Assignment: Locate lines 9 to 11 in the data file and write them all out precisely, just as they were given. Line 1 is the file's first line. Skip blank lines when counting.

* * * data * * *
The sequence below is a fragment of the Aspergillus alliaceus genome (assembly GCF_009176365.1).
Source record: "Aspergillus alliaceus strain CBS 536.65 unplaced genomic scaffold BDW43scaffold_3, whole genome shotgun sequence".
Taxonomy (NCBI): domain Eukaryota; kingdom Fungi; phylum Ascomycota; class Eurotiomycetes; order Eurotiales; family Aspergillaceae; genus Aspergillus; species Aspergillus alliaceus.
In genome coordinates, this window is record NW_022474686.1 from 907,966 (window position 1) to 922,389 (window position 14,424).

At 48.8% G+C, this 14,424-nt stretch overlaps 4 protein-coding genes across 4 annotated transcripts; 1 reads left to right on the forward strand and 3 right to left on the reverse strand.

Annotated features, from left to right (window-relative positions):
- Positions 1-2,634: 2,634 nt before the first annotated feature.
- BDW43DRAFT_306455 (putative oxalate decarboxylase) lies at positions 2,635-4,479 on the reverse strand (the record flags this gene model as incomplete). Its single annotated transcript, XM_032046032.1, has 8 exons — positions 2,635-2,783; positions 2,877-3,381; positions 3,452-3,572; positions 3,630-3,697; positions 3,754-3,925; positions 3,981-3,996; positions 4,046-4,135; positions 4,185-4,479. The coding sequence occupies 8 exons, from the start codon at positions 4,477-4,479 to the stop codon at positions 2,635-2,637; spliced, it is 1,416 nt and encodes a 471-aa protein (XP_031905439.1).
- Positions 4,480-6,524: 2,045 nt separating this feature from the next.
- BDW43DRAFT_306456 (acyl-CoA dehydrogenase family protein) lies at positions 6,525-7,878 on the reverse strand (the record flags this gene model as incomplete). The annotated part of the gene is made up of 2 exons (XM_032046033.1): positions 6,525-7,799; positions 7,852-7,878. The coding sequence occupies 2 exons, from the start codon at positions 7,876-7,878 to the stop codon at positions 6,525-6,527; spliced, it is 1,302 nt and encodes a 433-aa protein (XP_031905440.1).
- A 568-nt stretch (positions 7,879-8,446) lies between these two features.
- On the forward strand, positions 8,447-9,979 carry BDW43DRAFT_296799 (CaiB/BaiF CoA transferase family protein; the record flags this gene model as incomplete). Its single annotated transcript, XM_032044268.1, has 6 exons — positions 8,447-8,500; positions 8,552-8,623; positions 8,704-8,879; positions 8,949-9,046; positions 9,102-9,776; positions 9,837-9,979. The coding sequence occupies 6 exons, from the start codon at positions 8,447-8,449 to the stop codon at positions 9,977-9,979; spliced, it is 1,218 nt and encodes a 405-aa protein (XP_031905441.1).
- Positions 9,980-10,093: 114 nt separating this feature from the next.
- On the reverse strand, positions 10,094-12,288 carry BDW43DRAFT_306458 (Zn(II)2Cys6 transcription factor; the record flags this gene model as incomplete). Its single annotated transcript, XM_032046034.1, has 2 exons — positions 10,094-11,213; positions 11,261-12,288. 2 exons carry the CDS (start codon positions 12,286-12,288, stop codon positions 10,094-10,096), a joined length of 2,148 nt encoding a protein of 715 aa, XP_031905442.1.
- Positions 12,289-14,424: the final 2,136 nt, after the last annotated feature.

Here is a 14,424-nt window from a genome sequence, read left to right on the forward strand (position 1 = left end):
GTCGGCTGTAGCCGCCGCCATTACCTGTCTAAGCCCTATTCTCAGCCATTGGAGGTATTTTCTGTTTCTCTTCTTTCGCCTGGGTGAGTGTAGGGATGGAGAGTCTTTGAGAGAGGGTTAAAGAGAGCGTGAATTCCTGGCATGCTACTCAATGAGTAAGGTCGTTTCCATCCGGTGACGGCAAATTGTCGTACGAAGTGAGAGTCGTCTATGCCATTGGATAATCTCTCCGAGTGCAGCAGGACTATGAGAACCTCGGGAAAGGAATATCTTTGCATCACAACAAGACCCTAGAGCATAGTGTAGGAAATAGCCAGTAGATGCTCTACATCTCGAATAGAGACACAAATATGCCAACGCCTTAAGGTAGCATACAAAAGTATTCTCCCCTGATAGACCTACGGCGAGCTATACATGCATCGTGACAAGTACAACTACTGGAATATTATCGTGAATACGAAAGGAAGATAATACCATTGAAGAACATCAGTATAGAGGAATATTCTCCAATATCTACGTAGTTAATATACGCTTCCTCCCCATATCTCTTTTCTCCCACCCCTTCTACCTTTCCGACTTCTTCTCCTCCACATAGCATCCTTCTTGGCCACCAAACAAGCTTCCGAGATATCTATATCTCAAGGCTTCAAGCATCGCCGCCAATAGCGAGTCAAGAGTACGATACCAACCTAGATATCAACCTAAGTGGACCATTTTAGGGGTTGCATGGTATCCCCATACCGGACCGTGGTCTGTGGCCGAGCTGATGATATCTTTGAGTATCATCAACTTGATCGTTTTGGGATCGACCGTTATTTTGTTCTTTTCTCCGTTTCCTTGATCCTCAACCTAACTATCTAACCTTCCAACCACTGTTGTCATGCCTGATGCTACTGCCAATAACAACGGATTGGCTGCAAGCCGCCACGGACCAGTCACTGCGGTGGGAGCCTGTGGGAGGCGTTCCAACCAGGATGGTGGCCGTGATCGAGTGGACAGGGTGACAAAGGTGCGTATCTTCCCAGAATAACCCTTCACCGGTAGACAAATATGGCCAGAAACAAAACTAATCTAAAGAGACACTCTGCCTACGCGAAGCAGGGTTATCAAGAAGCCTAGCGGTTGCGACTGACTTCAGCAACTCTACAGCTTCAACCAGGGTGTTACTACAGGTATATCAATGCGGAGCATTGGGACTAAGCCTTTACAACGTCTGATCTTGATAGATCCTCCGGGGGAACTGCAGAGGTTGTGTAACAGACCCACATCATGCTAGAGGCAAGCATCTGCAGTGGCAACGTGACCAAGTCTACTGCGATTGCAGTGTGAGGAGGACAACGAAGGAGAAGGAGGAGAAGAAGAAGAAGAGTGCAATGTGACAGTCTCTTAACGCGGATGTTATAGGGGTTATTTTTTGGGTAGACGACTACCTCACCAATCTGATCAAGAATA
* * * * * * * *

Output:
- Positions 4,480-6,524: 2,045 nt separating this feature from the next.
- BDW43DRAFT_306456 (acyl-CoA dehydrogenase family protein) lies at positions 6,525-7,878 on the reverse strand (the record flags this gene model as incomplete). The annotated part of the gene is made up of 2 exons (XM_032046033.1): positions 6,525-7,799; positions 7,852-7,878. The coding sequence occupies 2 exons, from the start codon at positions 7,876-7,878 to the stop codon at positions 6,525-6,527; spliced, it is 1,302 nt and encodes a 433-aa protein (XP_031905440.1).
- A 568-nt stretch (positions 7,879-8,446) lies between these two features.